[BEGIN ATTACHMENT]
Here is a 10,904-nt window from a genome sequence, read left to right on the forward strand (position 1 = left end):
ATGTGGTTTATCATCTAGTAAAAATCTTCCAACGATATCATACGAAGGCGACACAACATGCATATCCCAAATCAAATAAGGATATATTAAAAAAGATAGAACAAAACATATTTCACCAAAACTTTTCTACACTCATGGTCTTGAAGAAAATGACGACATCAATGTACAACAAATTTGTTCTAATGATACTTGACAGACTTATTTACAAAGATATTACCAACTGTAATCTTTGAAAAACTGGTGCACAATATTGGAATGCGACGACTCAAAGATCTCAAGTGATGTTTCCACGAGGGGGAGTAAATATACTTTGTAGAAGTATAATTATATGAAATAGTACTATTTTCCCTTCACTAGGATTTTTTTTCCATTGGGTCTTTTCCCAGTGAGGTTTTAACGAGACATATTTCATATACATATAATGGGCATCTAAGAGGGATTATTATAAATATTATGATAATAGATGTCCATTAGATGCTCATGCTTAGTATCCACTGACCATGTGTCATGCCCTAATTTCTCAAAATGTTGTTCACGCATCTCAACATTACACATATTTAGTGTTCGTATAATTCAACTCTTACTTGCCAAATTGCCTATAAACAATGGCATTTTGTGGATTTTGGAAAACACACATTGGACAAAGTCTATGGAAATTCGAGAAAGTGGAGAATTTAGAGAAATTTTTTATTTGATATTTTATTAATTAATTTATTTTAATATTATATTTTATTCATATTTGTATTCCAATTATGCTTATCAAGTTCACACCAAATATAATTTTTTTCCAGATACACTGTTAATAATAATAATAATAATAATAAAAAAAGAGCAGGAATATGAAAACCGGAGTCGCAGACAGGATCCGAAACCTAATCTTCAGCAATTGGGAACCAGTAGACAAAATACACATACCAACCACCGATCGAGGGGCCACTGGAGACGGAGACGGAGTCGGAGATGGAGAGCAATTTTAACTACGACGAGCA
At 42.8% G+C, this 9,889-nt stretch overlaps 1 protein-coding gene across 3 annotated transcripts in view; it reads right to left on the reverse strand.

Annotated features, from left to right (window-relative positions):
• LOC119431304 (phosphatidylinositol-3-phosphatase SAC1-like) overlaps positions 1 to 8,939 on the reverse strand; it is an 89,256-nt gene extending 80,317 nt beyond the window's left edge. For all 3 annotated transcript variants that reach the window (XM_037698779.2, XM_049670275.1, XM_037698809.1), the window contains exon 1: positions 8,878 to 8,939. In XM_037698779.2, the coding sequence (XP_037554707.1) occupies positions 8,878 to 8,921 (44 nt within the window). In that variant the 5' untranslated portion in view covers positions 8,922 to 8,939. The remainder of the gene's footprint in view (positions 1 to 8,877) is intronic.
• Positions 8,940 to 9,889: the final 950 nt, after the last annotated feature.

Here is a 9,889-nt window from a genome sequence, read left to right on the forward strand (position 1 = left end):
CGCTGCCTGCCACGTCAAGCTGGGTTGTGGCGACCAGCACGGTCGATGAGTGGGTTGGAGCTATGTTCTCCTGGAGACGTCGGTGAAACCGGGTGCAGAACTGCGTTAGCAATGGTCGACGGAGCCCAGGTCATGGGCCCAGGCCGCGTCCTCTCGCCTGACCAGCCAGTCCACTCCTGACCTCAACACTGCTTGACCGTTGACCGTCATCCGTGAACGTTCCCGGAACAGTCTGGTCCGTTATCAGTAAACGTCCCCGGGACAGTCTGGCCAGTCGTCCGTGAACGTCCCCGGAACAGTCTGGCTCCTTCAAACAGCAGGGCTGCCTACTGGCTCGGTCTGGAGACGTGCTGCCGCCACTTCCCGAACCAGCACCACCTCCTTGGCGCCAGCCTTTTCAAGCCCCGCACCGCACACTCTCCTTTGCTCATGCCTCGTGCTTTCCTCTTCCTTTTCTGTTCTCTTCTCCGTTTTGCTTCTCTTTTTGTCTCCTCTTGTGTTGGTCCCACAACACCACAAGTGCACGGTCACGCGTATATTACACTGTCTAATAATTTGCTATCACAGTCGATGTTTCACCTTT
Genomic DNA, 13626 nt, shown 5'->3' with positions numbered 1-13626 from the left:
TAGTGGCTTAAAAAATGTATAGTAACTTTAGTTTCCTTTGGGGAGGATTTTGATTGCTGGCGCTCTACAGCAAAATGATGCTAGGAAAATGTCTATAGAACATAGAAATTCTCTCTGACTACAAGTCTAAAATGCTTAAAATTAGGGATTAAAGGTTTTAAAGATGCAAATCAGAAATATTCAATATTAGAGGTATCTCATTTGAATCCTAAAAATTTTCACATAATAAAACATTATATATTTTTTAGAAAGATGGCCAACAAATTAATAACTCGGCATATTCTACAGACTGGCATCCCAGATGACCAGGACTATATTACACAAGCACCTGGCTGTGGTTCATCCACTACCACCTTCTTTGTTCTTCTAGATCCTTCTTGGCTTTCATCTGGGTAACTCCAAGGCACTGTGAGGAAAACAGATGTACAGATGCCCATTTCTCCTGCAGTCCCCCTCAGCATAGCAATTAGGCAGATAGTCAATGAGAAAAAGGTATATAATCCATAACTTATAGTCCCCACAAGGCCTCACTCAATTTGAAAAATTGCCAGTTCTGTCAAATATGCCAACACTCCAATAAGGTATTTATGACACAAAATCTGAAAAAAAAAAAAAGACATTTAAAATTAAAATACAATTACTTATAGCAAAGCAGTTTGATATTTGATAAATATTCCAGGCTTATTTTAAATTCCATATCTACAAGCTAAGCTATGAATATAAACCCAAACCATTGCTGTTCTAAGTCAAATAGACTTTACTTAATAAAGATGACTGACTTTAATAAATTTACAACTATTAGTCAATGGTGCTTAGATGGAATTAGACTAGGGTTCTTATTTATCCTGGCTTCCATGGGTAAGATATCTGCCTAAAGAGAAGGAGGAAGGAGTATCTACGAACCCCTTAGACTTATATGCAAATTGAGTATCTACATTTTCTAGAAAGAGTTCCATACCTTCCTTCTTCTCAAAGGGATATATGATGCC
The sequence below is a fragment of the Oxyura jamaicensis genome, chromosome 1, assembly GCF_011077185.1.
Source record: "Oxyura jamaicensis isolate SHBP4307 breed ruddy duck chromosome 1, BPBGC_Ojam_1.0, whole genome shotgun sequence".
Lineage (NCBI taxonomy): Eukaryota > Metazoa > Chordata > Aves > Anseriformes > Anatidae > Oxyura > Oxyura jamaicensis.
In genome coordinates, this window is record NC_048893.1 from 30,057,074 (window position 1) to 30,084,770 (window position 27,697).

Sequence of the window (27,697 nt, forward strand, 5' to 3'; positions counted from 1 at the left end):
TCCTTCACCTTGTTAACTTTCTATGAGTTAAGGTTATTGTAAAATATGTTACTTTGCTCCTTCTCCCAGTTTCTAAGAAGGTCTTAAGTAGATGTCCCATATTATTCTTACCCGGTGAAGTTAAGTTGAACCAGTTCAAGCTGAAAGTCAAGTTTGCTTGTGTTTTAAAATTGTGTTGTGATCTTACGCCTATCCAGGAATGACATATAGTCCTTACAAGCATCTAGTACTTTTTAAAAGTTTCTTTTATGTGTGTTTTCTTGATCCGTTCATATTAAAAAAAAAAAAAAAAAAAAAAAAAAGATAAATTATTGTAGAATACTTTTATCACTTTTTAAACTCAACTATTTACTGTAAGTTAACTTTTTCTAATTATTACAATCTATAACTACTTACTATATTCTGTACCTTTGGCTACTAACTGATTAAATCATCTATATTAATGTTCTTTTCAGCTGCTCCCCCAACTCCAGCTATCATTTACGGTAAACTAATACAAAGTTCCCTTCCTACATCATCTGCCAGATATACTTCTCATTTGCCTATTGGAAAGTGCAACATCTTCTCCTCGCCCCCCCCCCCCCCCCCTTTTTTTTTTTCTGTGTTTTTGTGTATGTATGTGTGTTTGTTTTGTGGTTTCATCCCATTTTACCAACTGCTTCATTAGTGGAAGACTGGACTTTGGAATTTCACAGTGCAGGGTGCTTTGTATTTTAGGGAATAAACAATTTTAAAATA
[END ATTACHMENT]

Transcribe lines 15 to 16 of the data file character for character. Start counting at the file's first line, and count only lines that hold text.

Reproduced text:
Sequence of the window (27,697 nt, forward strand, 5' to 3'; positions counted from 1 at the left end):
TCCTTCACCTTGTTAACTTTCTATGAGTTAAGGTTATTGTAAAATATGTTACTTTGCTCCTTCTCCCAGTTTCTAAGAAGGTCTTAAGTAGATGTCCCATATTATTCTTACCCGGTGAAGTTAAGTTGAACCAGTTCAAGCTGAAAGTCAAGTTTGCTTGTGTTTTAAAATTGTGTTGTGATCTTACGCCTATCCAGGAATGACATATAGTCCTTACAAGCATCTAGTACTTTTTAAAAGTTTCTTTTATGTGTGTTTTCTTGATCCGTTCATATTAAAAAAAAAAAAAAAAAAAAAAAAAAGATAAATTATTGTAGAATACTTTTATCACTTTTTAAACTCAACTATTTACTGTAAGTTAACTTTTTCTAATTATTACAATCTATAACTACTTACTATATTCTGTACCTTTGGCTACTAACTGATTAAATCATCTATATTAATGTTCTTTTCAGCTGCTCCCCCAACTCCAGCTATCATTTACGGTAAACTAATACAAAGTTCCCTTCCTACATCATCTGCCAGATATACTTCTCATTTGCCTATTGGAAAGTGCAACATCTTCTCCTCGCCCCCCCCCCCCCCCCCTTTTTTTTTTTCTGTGTTTTTGTGTATGTATGTGTGTTTGTTTTGTGGTTTCATCCCATTTTACCAACTGCTTCATTAGTGGAAGACTGGACTTTGGAATTTCACAGTGCAGGGTGCTTTGTATTTTAGGGAATAAACAATTTTAAAATA